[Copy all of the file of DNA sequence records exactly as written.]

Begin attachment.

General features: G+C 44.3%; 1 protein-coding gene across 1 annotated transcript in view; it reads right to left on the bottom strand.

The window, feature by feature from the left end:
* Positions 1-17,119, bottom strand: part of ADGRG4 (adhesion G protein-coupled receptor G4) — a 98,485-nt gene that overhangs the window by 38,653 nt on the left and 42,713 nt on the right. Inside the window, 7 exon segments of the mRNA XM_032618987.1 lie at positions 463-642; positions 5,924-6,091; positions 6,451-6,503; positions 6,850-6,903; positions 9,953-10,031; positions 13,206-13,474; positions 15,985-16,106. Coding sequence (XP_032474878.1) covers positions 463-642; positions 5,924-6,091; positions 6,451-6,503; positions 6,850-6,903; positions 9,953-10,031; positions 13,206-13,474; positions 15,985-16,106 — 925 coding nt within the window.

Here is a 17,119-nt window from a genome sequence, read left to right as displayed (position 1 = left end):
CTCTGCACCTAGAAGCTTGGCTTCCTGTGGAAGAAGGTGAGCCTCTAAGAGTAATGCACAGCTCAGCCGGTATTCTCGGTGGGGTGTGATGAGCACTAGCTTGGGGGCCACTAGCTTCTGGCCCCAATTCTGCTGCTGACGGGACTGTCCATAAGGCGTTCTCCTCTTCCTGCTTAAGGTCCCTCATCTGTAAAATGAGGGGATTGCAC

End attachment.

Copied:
General features: G+C 44.3%; 1 protein-coding gene across 1 annotated transcript in view; it reads right to left on the bottom strand.

The window, feature by feature from the left end:
* Positions 1-17,119, bottom strand: part of ADGRG4 (adhesion G protein-coupled receptor G4) — a 98,485-nt gene that overhangs the window by 38,653 nt on the left and 42,713 nt on the right. Inside the window, 7 exon segments of the mRNA XM_032618987.1 lie at positions 463-642; positions 5,924-6,091; positions 6,451-6,503; positions 6,850-6,903; positions 9,953-10,031; positions 13,206-13,474; positions 15,985-16,106. Coding sequence (XP_032474878.1) covers positions 463-642; positions 5,924-6,091; positions 6,451-6,503; positions 6,850-6,903; positions 9,953-10,031; positions 13,206-13,474; positions 15,985-16,106 — 925 coding nt within the window.

Here is a 17,119-nt window from a genome sequence, read left to right as displayed (position 1 = left end):
CTCTGCACCTAGAAGCTTGGCTTCCTGTGGAAGAAGGTGAGCCTCTAAGAGTAATGCACAGCTCAGCCGGTATTCTCGGTGGGGTGTGATGAGCACTAGCTTGGGGGCCACTAGCTTCTGGCCCCAATTCTGCTGCTGACGGGACTGTCCATAAGGCGTTCTCCTCTTCCTGCTTAAGGTCCCTCATCTGTAAAATGAGGGGATTGCAC